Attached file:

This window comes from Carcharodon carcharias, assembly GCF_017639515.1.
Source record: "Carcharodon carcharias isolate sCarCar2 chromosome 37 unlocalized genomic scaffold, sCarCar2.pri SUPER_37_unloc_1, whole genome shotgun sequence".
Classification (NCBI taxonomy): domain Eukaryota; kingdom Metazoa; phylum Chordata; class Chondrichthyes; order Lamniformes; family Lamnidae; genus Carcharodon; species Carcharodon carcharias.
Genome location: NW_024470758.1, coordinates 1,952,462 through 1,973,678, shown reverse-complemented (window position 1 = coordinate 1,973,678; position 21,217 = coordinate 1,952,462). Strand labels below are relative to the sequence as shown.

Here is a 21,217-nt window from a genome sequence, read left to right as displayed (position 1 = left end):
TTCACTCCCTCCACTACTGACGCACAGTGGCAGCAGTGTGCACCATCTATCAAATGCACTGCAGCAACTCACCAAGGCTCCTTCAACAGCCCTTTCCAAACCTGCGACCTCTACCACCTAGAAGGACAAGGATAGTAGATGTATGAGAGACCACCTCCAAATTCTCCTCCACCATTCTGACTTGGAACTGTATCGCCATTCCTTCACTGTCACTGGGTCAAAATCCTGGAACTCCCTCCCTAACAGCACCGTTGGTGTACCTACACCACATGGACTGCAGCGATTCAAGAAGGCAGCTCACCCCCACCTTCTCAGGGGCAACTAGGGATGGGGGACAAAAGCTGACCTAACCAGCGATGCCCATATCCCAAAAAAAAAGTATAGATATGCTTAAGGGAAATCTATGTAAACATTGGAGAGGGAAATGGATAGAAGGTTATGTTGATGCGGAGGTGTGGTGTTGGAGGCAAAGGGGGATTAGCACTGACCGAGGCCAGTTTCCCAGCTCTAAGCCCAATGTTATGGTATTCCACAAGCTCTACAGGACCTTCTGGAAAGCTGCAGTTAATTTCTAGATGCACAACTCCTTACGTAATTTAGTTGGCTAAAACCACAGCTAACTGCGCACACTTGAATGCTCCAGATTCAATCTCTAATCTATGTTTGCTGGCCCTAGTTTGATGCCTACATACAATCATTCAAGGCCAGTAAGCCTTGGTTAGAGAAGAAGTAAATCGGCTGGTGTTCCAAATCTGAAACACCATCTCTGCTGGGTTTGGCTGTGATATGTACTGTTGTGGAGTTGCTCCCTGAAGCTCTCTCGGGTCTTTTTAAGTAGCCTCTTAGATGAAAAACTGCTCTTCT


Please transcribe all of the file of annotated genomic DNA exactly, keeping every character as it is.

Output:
This window comes from Carcharodon carcharias, assembly GCF_017639515.1.
Source record: "Carcharodon carcharias isolate sCarCar2 chromosome 37 unlocalized genomic scaffold, sCarCar2.pri SUPER_37_unloc_1, whole genome shotgun sequence".
Classification (NCBI taxonomy): domain Eukaryota; kingdom Metazoa; phylum Chordata; class Chondrichthyes; order Lamniformes; family Lamnidae; genus Carcharodon; species Carcharodon carcharias.
Genome location: NW_024470758.1, coordinates 1,952,462 through 1,973,678, shown reverse-complemented (window position 1 = coordinate 1,973,678; position 21,217 = coordinate 1,952,462). Strand labels below are relative to the sequence as shown.

Here is a 21,217-nt window from a genome sequence, read left to right as displayed (position 1 = left end):
TTCACTCCCTCCACTACTGACGCACAGTGGCAGCAGTGTGCACCATCTATCAAATGCACTGCAGCAACTCACCAAGGCTCCTTCAACAGCCCTTTCCAAACCTGCGACCTCTACCACCTAGAAGGACAAGGATAGTAGATGTATGAGAGACCACCTCCAAATTCTCCTCCACCATTCTGACTTGGAACTGTATCGCCATTCCTTCACTGTCACTGGGTCAAAATCCTGGAACTCCCTCCCTAACAGCACCGTTGGTGTACCTACACCACATGGACTGCAGCGATTCAAGAAGGCAGCTCACCCCCACCTTCTCAGGGGCAACTAGGGATGGGGGACAAAAGCTGACCTAACCAGCGATGCCCATATCCCAAAAAAAAAGTATAGATATGCTTAAGGGAAATCTATGTAAACATTGGAGAGGGAAATGGATAGAAGGTTATGTTGATGCGGAGGTGTGGTGTTGGAGGCAAAGGGGGATTAGCACTGACCGAGGCCAGTTTCCCAGCTCTAAGCCCAATGTTATGGTATTCCACAAGCTCTACAGGACCTTCTGGAAAGCTGCAGTTAATTTCTAGATGCACAACTCCTTACGTAATTTAGTTGGCTAAAACCACAGCTAACTGCGCACACTTGAATGCTCCAGATTCAATCTCTAATCTATGTTTGCTGGCCCTAGTTTGATGCCTACATACAATCATTCAAGGCCAGTAAGCCTTGGTTAGAGAAGAAGTAAATCGGCTGGTGTTCCAAATCTGAAACACCATCTCTGCTGGGTTTGGCTGTGATATGTACTGTTGTGGAGTTGCTCCCTGAAGCTCTCTCGGGTCTTTTTAAGTAGCCTCTTAGATGAAAAACTGCTCTTCT